In a land of three-hour dinners, the choripán fills the need for urgent, super-satisfying snacking.
Argentina is a country of three-hour meals, which at first can be distressing to visitors who aren’t used to sitting still so long. Diners at hang out at their lunch tables for inhumane lengths of time, dinners don’t start in earnest until 10 P.M., and glasses of wine cost as much as a bottle of water. Which, let’s be honest, is not something that encourages people to hurry. This is not a grab-and-go sort of place.
"This is not a big street food culture like Asia,” says David Carlisle. “Choripán is the only exception I can think of for that."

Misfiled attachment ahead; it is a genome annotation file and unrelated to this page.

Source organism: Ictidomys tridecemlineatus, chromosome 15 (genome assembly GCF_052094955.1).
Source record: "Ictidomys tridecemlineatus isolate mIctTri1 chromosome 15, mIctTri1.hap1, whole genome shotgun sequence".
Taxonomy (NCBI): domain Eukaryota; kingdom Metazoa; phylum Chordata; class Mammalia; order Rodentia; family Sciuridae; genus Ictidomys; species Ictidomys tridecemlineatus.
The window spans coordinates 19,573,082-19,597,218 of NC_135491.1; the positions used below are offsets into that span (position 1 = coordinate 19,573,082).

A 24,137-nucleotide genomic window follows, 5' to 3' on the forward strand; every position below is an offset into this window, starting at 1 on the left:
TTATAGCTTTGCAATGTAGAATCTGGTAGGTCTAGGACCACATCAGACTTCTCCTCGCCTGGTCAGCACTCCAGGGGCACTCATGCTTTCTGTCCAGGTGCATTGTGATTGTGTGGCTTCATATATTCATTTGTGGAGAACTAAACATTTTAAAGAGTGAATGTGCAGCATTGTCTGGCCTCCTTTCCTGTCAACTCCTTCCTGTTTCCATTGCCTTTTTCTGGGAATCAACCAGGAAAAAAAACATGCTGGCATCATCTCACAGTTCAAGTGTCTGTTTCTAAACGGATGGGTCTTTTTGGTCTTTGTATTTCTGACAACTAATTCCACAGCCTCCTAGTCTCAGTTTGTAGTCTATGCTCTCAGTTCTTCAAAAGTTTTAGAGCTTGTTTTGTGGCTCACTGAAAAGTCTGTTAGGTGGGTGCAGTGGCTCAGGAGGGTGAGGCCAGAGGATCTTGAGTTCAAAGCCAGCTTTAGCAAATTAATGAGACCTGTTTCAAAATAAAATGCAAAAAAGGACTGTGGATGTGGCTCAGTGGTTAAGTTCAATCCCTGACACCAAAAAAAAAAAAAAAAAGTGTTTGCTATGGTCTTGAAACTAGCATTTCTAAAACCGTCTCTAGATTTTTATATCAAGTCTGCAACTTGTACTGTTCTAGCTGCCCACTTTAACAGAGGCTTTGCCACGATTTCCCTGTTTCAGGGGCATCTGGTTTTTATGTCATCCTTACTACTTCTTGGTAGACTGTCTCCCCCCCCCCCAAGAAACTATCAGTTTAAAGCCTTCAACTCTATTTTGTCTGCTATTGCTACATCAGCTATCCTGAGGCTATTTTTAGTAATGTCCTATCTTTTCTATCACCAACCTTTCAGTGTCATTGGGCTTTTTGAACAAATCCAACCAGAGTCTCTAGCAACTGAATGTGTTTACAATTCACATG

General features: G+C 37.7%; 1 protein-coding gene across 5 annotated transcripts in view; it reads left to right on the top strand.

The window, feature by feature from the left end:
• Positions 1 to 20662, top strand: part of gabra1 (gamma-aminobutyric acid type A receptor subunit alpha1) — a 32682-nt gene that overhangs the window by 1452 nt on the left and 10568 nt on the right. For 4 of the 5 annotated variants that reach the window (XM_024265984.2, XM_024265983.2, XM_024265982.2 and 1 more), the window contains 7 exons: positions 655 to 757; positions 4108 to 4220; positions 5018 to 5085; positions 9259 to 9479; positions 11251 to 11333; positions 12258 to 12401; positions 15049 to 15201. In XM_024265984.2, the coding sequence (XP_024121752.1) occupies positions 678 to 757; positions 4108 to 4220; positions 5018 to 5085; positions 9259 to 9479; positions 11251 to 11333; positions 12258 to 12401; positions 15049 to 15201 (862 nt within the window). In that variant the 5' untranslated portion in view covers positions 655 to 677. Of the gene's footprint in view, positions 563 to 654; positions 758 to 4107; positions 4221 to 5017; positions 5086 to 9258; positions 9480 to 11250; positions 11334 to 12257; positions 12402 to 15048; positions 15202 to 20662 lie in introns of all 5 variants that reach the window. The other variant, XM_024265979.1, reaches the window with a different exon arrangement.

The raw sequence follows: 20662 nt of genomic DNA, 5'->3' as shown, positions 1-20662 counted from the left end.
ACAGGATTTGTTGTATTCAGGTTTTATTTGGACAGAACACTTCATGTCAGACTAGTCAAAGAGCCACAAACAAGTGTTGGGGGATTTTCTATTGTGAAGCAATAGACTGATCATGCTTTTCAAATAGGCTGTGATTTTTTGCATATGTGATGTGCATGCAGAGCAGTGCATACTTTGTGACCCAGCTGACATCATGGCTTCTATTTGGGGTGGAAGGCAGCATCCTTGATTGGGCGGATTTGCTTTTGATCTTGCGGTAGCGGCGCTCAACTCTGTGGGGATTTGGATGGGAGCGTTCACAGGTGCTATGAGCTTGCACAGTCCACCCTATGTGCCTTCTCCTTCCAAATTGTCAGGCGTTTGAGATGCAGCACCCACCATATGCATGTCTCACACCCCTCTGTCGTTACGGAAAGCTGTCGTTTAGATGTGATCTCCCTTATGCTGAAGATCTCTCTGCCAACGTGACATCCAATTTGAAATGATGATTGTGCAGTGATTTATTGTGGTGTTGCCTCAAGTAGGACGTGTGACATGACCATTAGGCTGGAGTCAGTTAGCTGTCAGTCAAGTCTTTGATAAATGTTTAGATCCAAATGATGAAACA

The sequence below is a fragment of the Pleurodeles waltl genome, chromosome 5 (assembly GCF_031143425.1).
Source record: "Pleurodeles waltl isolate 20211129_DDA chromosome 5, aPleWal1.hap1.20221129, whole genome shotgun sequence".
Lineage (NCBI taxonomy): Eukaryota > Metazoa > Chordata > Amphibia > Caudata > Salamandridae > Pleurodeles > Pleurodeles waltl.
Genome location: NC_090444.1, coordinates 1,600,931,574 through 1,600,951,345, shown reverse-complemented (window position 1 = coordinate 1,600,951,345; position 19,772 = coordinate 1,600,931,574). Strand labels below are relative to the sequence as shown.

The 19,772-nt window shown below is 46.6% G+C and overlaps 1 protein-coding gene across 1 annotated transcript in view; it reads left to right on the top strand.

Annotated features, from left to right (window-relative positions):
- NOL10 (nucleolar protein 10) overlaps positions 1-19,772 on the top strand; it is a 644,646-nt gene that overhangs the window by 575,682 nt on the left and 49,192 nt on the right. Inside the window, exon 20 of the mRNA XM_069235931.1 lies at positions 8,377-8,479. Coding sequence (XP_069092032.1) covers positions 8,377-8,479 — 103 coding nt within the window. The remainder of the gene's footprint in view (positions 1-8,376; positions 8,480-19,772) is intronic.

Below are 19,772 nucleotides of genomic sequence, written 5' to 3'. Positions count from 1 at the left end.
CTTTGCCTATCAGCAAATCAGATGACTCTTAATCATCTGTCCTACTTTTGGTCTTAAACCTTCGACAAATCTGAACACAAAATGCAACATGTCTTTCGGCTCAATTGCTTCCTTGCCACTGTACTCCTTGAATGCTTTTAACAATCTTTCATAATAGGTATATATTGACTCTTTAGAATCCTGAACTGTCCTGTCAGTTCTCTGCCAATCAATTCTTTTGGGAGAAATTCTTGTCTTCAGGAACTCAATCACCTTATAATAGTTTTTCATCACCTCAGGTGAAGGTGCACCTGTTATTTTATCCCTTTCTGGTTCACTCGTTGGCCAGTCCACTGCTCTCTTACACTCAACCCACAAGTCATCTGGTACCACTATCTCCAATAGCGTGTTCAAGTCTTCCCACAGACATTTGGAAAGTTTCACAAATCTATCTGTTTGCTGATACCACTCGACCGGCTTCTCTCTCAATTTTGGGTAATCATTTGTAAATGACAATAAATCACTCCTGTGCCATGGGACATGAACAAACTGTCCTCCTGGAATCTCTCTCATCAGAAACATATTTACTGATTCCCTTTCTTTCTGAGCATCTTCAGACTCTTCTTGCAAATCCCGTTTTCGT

And he should know. Originally from Oregon, Carlisle and Argentina native Santiago Palermo have run Parrilla Tour Buenos Aires since 2011, taking visitors through the city and gorging them on porteño (a.k.a. local) classics like steak, bondiola (pork shoulder), grilled provolone, and choripán, a simple sandwich of grilled and butterflied chorizo sausage inside a soft but crusty roll.
Steak is the king of Argentine cuisine, but the choripán may be the real national food of Argentina; on any given day, porteños are more likely to eat the sandwich than a full steak. They’re the most popular pick at any lunch counter; people grill them in backyards; and they’re devoured en masse before... (Read More)
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